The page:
Two more new veggies and I'll be caught up. These are two of my favorite discoveries, but they have not been popular with my family.
One day I was looking for unfamiliar foods in the produce department and saw a sign for Mexican potatoes. A closer look found the word Jicama on a label of a furry looking vegetable. The ER4YT data base listed it as a neutral. My vegetable guide said if it was eaten raw it was like water chestnuts; if it was cooked it was like oven fries. I hadn't had French fries since last summer, and oven fries sounded really good. My daughter and I think these are delicious. My husband and son say "no thanks." She, like me, has made the decision to stop eating potatoes. My husband and son both know that potatoes are avoids, but will still order a value meal at a fast food restaurant. My theory is that the longer you go without "real" French Fries, the better the Jicima fries taste.
When I noticed parsnips were beneficial to Type Os and Type As, I set out to find some. I asked a young man working in the produce department if he had any parsnips, and he gave me a totally blank look. He checked his vegetable guide and said, "Oh, you mean white carrots. That's what most people call them." While he went to get some, I saw that his guide said they were good with maple syrup. That first night I cooked them in the pressure cooker. They were really soft and by the time I stirred in maple syrup and butter, they looked liked mashed potatoes. I told the family they were parsnips, not mashed potatoes, but no one really liked them (was it the taste or the way they looked?). I still had half a bag left, so a few days later I sliced them and steamed them until they were barely soft. I tossed them with maple syrup and butter and they were delicious. The family has tried them fixed the new way, and still does not care for them. I fix them for myself at least once a week. I can't get enough. They are high in potassium; maybe my body needs more potassium right now. It is a bit of a disappointment that my enthusiasm for parsnips is not shared by anyone in my house.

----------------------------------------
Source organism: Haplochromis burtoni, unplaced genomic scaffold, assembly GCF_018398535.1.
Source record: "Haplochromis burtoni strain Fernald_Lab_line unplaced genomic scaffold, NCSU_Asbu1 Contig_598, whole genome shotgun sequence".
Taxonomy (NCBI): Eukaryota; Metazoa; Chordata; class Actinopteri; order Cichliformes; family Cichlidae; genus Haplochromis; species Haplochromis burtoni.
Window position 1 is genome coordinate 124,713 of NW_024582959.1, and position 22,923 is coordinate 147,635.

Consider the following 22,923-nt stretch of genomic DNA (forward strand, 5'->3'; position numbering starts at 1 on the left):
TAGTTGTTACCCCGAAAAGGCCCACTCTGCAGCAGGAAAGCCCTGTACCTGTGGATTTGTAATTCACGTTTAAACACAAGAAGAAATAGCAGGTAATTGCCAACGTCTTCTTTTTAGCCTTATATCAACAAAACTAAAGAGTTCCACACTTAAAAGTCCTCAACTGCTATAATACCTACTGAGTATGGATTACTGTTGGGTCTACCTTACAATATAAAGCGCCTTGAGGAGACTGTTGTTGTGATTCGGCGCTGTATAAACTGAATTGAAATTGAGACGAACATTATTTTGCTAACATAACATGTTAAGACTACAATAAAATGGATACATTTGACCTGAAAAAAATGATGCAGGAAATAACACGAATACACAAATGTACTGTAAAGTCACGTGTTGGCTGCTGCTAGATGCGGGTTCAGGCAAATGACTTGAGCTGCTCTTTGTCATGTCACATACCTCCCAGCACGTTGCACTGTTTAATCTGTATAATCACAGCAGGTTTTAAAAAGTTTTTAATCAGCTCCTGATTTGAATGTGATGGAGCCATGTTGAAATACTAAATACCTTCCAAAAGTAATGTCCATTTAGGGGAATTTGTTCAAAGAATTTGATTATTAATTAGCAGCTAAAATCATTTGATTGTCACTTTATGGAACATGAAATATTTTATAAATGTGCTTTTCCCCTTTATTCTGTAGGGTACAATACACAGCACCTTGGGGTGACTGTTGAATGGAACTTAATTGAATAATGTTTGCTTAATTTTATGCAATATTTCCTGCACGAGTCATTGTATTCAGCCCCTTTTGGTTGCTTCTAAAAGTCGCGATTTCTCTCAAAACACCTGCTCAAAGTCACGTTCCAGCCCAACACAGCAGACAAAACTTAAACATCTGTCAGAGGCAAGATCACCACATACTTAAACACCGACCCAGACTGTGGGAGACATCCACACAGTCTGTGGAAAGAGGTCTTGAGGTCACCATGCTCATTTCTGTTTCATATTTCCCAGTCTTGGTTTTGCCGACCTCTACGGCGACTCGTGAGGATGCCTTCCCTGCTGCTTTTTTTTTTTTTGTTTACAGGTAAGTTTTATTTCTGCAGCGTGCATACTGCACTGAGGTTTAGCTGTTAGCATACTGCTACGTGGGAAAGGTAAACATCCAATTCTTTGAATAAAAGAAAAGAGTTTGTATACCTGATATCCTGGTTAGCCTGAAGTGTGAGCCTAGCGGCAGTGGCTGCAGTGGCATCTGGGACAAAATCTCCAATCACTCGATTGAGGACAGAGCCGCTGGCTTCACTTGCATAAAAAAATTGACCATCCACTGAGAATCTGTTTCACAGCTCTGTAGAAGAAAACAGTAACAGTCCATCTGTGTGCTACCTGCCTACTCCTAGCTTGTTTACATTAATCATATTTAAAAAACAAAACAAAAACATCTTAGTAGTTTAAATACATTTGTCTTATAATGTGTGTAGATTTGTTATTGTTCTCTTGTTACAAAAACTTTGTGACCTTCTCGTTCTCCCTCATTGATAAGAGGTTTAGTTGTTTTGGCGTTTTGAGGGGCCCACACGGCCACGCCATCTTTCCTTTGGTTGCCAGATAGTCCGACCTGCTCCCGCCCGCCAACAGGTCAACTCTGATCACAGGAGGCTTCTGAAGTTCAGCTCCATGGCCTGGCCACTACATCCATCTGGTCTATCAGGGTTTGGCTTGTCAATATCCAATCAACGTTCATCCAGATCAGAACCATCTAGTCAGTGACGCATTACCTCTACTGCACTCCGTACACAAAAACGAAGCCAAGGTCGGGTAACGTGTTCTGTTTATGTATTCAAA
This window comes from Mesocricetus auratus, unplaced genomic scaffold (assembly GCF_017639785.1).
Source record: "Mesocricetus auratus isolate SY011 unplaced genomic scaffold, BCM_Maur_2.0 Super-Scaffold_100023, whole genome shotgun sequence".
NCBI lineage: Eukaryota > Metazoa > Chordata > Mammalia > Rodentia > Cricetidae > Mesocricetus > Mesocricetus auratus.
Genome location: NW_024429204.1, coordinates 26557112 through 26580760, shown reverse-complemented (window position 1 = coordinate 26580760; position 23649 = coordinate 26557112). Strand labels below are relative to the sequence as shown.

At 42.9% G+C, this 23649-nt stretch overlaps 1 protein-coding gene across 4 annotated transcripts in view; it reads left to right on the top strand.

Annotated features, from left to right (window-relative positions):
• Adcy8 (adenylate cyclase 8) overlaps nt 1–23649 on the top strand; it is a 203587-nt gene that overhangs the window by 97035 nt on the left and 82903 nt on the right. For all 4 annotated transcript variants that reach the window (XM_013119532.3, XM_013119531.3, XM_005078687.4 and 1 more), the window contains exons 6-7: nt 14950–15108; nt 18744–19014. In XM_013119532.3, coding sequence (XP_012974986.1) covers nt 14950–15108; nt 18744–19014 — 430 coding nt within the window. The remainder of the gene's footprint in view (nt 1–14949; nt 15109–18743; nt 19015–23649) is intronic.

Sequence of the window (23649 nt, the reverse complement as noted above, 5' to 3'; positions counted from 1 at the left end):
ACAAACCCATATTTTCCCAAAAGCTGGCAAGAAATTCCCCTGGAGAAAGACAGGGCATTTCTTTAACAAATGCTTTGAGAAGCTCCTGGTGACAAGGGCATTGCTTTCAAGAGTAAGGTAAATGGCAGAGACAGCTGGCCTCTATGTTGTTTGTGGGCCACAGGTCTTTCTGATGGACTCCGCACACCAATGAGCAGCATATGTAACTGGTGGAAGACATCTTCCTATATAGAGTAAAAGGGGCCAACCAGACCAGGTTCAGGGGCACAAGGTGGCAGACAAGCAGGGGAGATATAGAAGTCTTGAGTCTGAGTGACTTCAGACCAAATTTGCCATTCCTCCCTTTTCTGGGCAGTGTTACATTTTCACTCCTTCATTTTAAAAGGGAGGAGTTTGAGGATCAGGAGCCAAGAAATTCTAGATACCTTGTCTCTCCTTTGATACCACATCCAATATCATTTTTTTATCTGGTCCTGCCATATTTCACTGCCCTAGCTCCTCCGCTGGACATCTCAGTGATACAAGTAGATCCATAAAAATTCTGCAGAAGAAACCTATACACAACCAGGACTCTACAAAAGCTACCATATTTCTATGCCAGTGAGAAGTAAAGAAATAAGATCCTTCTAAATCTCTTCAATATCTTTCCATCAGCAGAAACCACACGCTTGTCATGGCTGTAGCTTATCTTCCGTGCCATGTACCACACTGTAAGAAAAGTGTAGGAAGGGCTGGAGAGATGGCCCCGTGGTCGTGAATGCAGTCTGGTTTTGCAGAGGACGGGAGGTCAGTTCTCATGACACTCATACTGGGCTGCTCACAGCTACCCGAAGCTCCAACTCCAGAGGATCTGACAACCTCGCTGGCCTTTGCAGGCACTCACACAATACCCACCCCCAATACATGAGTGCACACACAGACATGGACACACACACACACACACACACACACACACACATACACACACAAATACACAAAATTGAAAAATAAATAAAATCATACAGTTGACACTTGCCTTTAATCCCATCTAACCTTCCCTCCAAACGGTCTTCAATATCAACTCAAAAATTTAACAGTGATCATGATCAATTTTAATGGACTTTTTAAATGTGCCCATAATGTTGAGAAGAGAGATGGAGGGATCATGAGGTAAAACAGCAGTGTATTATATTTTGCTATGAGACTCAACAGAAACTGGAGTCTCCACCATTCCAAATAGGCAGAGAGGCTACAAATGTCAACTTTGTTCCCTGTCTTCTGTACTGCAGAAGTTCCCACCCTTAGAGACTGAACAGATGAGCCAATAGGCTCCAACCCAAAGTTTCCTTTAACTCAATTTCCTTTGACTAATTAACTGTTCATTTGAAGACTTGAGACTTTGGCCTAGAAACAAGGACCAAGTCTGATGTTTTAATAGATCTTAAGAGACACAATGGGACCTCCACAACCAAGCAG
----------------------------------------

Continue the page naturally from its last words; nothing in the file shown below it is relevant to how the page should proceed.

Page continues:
As I was driving my son to meet his ride back to college, we were talking about dorm food. They have two types of dining halls: traditional cafeterias and newly renovated food courts. The food courts are the most popular with the students. I was warning him about the food courts because of all the wheat in the sandwiches and pastas that are served there.
He said that he had been eating breakfast and dinner in the cafeterias. He usually has eggs and fruit for breakfast and lots of vegetables and salad for dinner. He does, however, like meeting friends for lunch in the food courts. He said, "Don't worry Mom; I really don't eat a lot of wheat. I have a motto: Eat Meat, Not Wheat."
There it is - Type O basics in four words. Then we were at his roommate's house, hugging and saying good bye.
For those of you who have little children at home, I would say three words, "Treasure each day." You have no idea how quickly those little ones will grow up. I have watched friends wish their children's childhood away saying, "I can't wait until he sleeps through the night." "I can't wait until she can talk and I don't have to guess what she wants." I can't wait until he can walk and I don't have to carry him everywhere." "I can't wait until she starts school so I can have a minute of peace and quiet." I can't wait until he can drive so I don't have to take him to soccer practice and music lessons." Suddenly they're grown up and packing their bags.
Share the adventure with your toddlers and preschoolers as they explore their world. Be there when they say their first words and take their first steps. Listen to the stories they tell and answer all their questions. Delight in their smiles and their joy. Those will be the memories you treasure as they wave good bye and drive away.
Our son came home from college for the three day Easter Holiday. It was wonderful to see him, and to have him telling funny stories about dorm life around the kitchen table. Two aspects of his visit touched on Blood Type Diet issues, and I'll share them with you.
Body building is currently very popular at his school. There are three weight rooms at the student rec. center, and girls as well as guys are into the trend. One of his friends decided to give up meat for lent. When this boy stopped eating meat, he stopped building muscle. No matter how hard he worked, without protein, he could not increase his muscle mass. My son and I speculated about what his blood type might be, and concluded that it is highly likely that he is a Type O like us. There's an application here for me. One of my goals is to firm my muscles, and that means I have got to keep my protein intake high.